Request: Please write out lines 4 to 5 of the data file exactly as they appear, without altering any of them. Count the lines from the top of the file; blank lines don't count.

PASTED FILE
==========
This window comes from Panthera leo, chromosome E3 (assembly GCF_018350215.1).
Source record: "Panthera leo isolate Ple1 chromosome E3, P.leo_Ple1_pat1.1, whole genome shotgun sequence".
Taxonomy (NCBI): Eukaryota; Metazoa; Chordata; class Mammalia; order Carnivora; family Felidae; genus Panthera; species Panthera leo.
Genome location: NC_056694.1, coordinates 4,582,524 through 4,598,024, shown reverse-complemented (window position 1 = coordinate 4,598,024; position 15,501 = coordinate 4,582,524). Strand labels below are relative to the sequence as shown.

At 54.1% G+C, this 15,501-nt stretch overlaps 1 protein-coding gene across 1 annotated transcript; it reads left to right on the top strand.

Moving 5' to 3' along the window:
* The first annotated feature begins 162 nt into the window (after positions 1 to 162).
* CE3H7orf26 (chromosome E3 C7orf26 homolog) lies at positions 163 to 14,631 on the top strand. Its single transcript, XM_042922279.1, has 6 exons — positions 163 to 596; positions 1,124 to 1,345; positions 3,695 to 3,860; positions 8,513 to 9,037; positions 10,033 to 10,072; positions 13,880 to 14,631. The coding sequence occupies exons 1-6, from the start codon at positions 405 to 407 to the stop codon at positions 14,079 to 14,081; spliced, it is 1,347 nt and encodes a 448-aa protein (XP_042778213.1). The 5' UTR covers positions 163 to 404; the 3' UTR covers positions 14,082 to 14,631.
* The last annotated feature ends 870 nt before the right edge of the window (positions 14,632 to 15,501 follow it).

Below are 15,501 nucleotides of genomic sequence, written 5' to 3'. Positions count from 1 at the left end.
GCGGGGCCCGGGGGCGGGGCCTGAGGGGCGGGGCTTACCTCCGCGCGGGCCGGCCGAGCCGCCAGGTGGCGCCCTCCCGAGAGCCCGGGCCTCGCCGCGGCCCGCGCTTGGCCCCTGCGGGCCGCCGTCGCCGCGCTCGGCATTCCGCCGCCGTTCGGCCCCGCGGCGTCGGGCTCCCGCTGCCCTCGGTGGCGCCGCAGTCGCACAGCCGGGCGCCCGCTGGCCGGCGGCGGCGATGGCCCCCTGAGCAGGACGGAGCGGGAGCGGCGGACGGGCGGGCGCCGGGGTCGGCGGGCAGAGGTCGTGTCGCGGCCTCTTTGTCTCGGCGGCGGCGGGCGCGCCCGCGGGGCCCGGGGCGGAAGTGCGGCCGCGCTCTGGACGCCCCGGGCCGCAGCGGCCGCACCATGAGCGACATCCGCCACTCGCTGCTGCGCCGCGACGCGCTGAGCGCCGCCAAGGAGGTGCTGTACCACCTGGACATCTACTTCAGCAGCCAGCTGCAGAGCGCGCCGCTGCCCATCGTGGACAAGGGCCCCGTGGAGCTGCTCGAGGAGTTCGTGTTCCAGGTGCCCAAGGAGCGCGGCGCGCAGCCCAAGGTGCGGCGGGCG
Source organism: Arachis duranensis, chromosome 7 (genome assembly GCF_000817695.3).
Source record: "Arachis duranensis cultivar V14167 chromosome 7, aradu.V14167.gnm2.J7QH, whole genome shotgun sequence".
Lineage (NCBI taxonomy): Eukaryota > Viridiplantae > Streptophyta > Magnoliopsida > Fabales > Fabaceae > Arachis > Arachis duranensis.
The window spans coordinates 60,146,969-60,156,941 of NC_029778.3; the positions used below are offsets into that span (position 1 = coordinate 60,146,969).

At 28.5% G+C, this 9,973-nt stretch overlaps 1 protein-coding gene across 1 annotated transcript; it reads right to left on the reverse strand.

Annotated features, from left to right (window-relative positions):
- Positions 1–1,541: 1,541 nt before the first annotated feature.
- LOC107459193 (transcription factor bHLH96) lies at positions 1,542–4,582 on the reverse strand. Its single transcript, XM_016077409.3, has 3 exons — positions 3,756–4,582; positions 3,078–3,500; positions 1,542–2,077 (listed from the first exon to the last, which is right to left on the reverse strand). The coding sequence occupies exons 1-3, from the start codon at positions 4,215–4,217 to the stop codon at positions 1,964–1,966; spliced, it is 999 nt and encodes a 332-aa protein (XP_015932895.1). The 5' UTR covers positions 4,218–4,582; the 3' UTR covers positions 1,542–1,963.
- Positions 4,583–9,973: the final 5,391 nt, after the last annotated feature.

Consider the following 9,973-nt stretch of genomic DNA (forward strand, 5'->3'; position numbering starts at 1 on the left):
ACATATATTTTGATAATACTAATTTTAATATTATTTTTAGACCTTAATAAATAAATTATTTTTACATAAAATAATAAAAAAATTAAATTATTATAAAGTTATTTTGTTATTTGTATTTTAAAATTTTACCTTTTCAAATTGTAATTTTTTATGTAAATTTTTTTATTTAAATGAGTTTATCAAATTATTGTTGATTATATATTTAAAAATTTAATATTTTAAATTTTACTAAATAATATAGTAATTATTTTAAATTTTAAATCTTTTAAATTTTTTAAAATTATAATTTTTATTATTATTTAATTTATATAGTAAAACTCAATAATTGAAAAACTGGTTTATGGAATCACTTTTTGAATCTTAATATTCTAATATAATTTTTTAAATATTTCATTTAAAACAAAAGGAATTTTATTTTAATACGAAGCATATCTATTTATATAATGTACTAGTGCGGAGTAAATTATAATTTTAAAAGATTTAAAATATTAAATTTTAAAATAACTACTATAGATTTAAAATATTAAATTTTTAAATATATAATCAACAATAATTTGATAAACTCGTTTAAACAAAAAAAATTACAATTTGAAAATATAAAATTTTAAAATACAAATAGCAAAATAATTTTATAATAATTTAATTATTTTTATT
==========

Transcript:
Genome location: NC_056694.1, coordinates 4,582,524 through 4,598,024, shown reverse-complemented (window position 1 = coordinate 4,598,024; position 15,501 = coordinate 4,582,524). Strand labels below are relative to the sequence as shown.

At 54.1% G+C, this 15,501-nt stretch overlaps 1 protein-coding gene across 1 annotated transcript; it reads left to right on the top strand.